The novel is set at the edge of the Pennsylvania wilderness in the years 1710 to 1715, where, as English philosopher Thomas Hobbes wrote not many years previously, “the life of man, solitary, poore, nasty, brutish, and short.“ He was writing about the condition of man during a time of war: “Whatsoever therefore is consequent to a time of Warre, where every man is Enemy to every man; the same is consequent of the time, wherein men live without other security, that what their own strength, and their own invention shall furnish them withall….no Knowledge of the face of the Earth, no account of time, no Arts, no Letters, no Society, and which is worst of all, continual feare, and danger of violent death[.]” Was not too the colonist at war--with his own past, with the wilderness? One could freeze to death if unsheltered overnight, die of an Indian arrow, starve, not live past infancy for any number of reasons, find oneself lost in a vast wilderness. A young woman is kidnapped out of her parental home by two men on horseback. A wounded man has his leg amputated by the banks of an unnamed river. A woman loses her husband in a skirmish with Indians and beyond her grief she knows that their homestead and all they had worked toward will fail.
The colonists at this time were still loyal to the British, even though, as the novel states, “[t]he Crown was well-known for its disrespect of the colonials. The British thought the colonials were cowards for fighting like the Indians, hiding behind trees and rocks and other points of concealment. They loathed their homegrown brethren.” People were suspicious of each other; a man who visited another man’s house (or more likely his meager cabin) did not dismount his horse without assuring first that he would be safe on foot. A man who stayed at an inn remained armed, even locked in his room at night. Pierre Laux, working in his blacksmith’s shed, is greeted by a traveler, Lawrence Kraymer, who is lost, having taken a wrong turn in the wilderness, and after some hesitation Pierre allows him to sleep in his barn. Two of the sons are sent on an errand to invite Lawrence to dinner, while the third, the eldest, keeps watch outside. No one takes chances. But men and women have taken the biggest chance of their lives in coming there.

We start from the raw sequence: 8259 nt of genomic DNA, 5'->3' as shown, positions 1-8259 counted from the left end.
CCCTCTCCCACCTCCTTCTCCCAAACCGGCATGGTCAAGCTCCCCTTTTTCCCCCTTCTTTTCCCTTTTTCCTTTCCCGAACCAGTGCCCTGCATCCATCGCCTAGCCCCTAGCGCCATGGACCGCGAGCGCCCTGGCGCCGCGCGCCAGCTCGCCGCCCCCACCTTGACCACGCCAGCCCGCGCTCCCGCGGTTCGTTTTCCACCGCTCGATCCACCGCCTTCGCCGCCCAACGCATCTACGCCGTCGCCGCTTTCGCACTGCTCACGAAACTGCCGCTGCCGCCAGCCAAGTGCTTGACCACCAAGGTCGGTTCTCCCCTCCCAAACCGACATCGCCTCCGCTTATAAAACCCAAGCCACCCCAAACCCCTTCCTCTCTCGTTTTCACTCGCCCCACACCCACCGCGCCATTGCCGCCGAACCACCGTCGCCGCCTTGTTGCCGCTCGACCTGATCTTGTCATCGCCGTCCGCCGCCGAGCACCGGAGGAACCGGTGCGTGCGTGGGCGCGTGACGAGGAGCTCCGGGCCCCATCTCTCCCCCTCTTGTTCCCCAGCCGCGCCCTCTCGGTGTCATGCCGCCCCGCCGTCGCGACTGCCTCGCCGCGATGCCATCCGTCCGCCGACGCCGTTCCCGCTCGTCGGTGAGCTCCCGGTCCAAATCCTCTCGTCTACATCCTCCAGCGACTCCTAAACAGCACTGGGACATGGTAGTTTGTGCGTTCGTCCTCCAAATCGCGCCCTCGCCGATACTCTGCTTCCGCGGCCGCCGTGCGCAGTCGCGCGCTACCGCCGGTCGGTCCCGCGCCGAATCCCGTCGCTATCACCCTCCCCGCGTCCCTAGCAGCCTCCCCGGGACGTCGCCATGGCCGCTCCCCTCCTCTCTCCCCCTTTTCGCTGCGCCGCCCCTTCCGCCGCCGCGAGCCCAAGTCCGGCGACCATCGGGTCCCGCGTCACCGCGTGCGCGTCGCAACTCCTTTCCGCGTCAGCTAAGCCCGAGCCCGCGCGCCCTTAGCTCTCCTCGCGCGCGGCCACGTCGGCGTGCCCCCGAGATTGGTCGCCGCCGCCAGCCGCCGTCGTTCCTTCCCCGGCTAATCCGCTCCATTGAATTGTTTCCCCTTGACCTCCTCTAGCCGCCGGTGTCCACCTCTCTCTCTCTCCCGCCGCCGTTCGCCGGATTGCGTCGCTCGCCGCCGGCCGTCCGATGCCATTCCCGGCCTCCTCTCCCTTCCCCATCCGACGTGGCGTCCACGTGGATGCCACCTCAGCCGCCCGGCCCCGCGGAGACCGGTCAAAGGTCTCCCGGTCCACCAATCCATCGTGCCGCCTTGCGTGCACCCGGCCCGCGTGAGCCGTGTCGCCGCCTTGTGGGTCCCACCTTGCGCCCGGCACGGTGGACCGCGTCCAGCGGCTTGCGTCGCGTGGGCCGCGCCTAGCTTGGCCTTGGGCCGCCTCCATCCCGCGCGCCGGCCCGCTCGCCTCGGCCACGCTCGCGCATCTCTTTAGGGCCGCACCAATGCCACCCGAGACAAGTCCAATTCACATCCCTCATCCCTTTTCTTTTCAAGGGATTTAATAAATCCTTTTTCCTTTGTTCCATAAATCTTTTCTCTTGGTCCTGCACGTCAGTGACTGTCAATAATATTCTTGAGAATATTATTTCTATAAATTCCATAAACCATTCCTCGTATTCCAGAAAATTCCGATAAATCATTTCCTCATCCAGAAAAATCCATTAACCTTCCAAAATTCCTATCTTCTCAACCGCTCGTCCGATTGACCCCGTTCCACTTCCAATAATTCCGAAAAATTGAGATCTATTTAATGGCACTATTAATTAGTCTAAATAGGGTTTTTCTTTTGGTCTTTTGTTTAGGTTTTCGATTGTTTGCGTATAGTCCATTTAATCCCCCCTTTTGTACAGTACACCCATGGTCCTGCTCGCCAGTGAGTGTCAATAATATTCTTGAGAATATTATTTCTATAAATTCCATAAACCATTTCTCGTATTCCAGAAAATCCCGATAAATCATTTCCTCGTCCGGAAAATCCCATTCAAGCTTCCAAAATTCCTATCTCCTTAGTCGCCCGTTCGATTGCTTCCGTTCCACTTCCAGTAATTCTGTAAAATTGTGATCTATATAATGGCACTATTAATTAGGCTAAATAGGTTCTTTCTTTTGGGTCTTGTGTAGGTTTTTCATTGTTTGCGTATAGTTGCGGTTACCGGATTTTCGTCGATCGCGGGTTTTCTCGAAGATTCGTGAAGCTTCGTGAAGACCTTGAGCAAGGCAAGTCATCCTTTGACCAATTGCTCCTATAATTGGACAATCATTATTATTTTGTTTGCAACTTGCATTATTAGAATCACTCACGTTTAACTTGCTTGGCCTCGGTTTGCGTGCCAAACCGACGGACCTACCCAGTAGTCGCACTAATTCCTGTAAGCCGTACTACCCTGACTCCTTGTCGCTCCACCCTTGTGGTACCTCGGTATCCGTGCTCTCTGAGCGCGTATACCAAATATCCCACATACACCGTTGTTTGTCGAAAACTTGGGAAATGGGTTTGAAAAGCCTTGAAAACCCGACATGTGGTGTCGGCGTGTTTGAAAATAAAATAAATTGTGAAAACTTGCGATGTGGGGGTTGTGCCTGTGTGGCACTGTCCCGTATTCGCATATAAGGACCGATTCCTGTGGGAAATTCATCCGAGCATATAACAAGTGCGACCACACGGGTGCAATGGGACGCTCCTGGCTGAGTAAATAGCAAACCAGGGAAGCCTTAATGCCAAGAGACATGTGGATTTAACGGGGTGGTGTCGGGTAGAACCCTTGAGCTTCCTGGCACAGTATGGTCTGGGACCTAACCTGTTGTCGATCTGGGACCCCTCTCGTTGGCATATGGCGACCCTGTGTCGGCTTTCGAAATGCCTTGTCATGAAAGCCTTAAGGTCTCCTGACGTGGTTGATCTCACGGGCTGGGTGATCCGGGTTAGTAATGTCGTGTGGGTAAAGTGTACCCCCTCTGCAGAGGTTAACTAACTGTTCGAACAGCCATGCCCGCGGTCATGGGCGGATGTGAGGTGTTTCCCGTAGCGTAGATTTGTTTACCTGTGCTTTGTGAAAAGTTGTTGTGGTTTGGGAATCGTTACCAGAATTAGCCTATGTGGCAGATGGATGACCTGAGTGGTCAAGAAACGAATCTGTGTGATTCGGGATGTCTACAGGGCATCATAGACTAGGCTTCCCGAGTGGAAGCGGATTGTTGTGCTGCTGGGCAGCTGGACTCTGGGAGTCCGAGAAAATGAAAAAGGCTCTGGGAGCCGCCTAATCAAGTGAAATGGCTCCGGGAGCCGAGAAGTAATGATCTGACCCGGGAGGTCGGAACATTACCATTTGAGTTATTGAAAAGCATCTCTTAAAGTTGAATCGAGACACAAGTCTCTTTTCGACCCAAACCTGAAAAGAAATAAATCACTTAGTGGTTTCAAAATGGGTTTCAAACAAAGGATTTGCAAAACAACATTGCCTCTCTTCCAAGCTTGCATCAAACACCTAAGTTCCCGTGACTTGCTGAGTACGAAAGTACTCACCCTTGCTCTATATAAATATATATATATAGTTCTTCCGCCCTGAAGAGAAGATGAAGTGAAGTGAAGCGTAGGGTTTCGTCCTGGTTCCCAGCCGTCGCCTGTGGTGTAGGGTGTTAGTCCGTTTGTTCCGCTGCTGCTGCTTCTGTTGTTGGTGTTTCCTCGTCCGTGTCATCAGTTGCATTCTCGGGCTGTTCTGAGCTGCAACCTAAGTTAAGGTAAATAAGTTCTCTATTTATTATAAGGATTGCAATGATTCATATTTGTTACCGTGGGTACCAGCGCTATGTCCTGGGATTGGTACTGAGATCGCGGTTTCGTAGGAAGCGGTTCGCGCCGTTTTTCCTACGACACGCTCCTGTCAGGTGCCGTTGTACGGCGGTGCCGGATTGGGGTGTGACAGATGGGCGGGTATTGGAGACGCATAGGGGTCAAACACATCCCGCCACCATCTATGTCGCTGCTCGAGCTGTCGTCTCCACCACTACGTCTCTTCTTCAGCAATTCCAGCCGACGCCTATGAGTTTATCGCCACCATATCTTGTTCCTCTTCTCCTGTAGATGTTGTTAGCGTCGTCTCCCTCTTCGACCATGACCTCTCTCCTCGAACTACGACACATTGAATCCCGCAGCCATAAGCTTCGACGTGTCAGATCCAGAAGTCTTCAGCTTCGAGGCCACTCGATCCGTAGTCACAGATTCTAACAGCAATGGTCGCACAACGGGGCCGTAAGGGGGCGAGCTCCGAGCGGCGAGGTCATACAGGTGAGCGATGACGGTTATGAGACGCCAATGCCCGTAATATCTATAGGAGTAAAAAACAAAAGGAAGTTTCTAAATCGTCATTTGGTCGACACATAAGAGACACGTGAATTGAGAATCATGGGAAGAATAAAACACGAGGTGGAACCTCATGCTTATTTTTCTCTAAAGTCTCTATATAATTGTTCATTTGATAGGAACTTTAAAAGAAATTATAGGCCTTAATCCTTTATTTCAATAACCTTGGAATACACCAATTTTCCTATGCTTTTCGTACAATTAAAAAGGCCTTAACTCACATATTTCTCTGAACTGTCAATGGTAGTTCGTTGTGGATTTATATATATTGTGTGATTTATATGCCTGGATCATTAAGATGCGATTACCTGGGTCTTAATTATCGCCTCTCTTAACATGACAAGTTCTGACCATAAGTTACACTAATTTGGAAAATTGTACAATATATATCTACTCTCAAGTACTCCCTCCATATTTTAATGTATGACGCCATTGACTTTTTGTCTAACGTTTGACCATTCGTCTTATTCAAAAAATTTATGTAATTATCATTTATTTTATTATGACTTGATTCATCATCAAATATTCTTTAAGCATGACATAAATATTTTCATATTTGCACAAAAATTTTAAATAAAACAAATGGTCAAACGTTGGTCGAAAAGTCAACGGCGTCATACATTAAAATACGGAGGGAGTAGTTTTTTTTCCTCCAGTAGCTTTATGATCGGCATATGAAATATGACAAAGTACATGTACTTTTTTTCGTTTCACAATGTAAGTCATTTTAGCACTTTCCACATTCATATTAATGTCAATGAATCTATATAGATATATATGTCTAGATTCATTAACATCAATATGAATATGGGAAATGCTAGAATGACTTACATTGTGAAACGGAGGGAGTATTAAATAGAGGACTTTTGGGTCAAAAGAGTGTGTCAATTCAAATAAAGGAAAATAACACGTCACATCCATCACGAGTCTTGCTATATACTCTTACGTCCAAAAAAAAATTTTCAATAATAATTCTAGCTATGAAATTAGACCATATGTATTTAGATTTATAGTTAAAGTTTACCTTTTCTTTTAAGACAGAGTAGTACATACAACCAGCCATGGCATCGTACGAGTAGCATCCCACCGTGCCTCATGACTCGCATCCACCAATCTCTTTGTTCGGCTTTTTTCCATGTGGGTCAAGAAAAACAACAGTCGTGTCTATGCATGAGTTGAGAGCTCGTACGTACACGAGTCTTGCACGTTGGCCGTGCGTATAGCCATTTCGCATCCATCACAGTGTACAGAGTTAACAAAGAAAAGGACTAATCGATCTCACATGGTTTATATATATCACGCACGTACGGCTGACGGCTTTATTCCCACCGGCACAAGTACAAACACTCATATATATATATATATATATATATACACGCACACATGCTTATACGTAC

The idea of a patrimony is thin: people are starting anew. The novel doesn’t follow the waves of immigrants who crossed the Atlantic to Massachusetts and other parts of New England, for example, in the early 1600s, or the many waves of immigrants who came to those shores over time. Lawrence Kraymer has no patrimony, no community; he is the illegitimate son of a woman whom we know only as having died of a “coughing disease.” His grandfather, who does not treat him like kin, makes him work in his Philadelphia brewery, and at his death Lawrence inherits it. Pierre Laux’s father, a seigneur, has not returned from a journey north to have an audience with the French king, during the years of warfare between Protestants in the south and Catholics in the north. Pierre’s mother dies of deliberate starvation. At age 13, Pierre, his parents gone, flees the advancing soldiers of the north and boards a ship to the colonies.